"The uncertainty on these big-picture items makes it a very odd, very placid race," said Dan Fee, a political consultant not working for any candidate.
Of course, there's no inherent reason for the public to be hanging on the candidates' every word at this stage. But campaign strategists say the level of disengagement this year feels greater than usual.
J. Whyatt Mondesire, president of the local NAACP and an adviser to the mayoral campaign of State Rep. Dwight Evans, pointed to the attitudes candidates encountered in collecting signatures for their nominating petitions.
"People didn't want to be bothered; we heard that from all the campaigns," Mondesire said. "It was harder than normal."
Campaign aides cite a number of factors beyond the various uncertainties - having to do with the candidates, fund-raising difficulties, and the seriousness of the problems facing the city - as contributing to the overall lack of excitement.
One is the nature of the field. Five viable candidates are a lot for voters to handle, especially when two recent polls put all five in double digits.
Four of these men have solid political resumes, while Knox has a record of success in business. None has been depicted as a villain, the kind of candidate that some people would feel driven to vote against.
There's no incumbent running about whom voters might have strong feelings pro and con. Plus, no one comes into the race carrying heavy personal baggage or embodying a political movement.
A second factor is the new campaign-finance system, a verdict on which could come at any time in a case argued earlier this month before Commonwealth Court.
The limits on political contributions - $5,000 per individual and $20,000 for a political action committee in this race - have restricted the ability of the candidates to raise the funds needed to put campaign commercials on television.
As a result, the paid-media phase of the political season, which generally gets the attention of voters, has moved forward in fits and starts.
Knox, who's financing his own campaign, has been on TV for months. Brady and Evans have been on and off. Neither U.S. Rep. Chaka Fattah nor former City Councilman Michael A. Nutter has televised a single commercial yet.
"What we know is that when candidates go on TV, their [poll] numbers go up," said Terry Gillen, a ward leader who's part of Nutter's team. "In the end, TV will make a big difference in this race, and we will have a major presence."
Paid media also are the vehicle candidates use to draw contrasts with opponents or to drive home contrasts drawn on the trail. At this point, few contrasts are being drawn in any setting.
"Everyone's being coy, calculated, almost skittish because they're not ready to back it up with paid media," said Ken Smukler, an adviser to Brady. "Nobody with the exception of Knox has really been able to deliver a media message."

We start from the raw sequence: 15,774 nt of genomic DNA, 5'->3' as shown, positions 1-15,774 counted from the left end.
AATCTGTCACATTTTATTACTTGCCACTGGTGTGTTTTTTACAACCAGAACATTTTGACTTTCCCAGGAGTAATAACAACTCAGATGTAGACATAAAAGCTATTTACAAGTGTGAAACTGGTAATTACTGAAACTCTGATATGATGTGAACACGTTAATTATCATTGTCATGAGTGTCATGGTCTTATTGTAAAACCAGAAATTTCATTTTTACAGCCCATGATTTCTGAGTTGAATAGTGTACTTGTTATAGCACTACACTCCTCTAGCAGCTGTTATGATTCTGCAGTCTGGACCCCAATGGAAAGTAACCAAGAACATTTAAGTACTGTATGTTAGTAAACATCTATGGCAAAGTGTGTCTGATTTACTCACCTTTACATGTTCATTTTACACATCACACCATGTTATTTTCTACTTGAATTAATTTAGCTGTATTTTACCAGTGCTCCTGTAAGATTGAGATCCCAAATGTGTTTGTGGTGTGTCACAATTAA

Said Rebecca Kirszner, a senior adviser to Fattah: "Since we haven't spent one dollar on media, we view much of whatever's happening as artificial. We know we have a strong base, a very well-known candidate, and a tested field operation that can get out the vote."
Another factor is the mood of the electorate. Numerous polls in recent months have shown that Philadelphians think the city is headed in the wrong direction.
Now the homicide rate, which has helped fuel such pessimism, has gotten appreciably worse, while reports of attacks against teachers in the schools add to the sense of a situation spiraling out of control.
"The problems look so intractable, I don't know if people think any candidate can make a difference in their lives," Mondesire said.
All of these factors contribute to the sense that the real campaign has barely started. Sometimes, the candidates' own actions send out that message.
At a forum last week, for instance, Nutter tried to pick a policy fight with Fattah.
The exchange began when Fattah mentioned his plan to eliminate the gross-receipts portion of the city's business-privilege tax immediately in a "revenue-neutral" way.
For this to happen, Nutter replied, other business taxes would have to rise. He talked about how much Fattah would have to raise one particular tax and challenged his rival to dispute the calculation.
But Fattah - widely viewed as the front-runner before polls last week, from SurveyUSA and Susquehanna Polling, put him in a statistical tie with Knox or slightly behind - refused to engage, saying this was not the time to discuss such differences.
Much about the shape of the campaign remains in the courts' hands.
On Tuesday, a judge from Luzerne County will hear the argument that Brady should be knocked off the ballot for failing to list his $8,500-a-year city pension on a financial-disclosure form. Knox is underwriting the effort; Evans supports it.
The case and its appeals could drag on for as much as a month.
Still pending is a court decision that might wipe out the contribution limits under which several campaigns seem to be struggling. A legal challenge also may be forthcoming against the casino referendum, which, if held, might boost voter turnout.
Eventually, the courts will make all of their rulings, the candidates' debates will begin, lots more ads will appear, and the battle will be fully joined.
"Events will move quickly at the end when the candidates start spending real money," said Smukler. "It may be dull now, but it'll be a wild last four weeks."
For all the latest coverage of the mayor's race, including profiles of the candidates, go to
Contact senior writer Larry Eichel
at 215-854-2415 or email@example.com.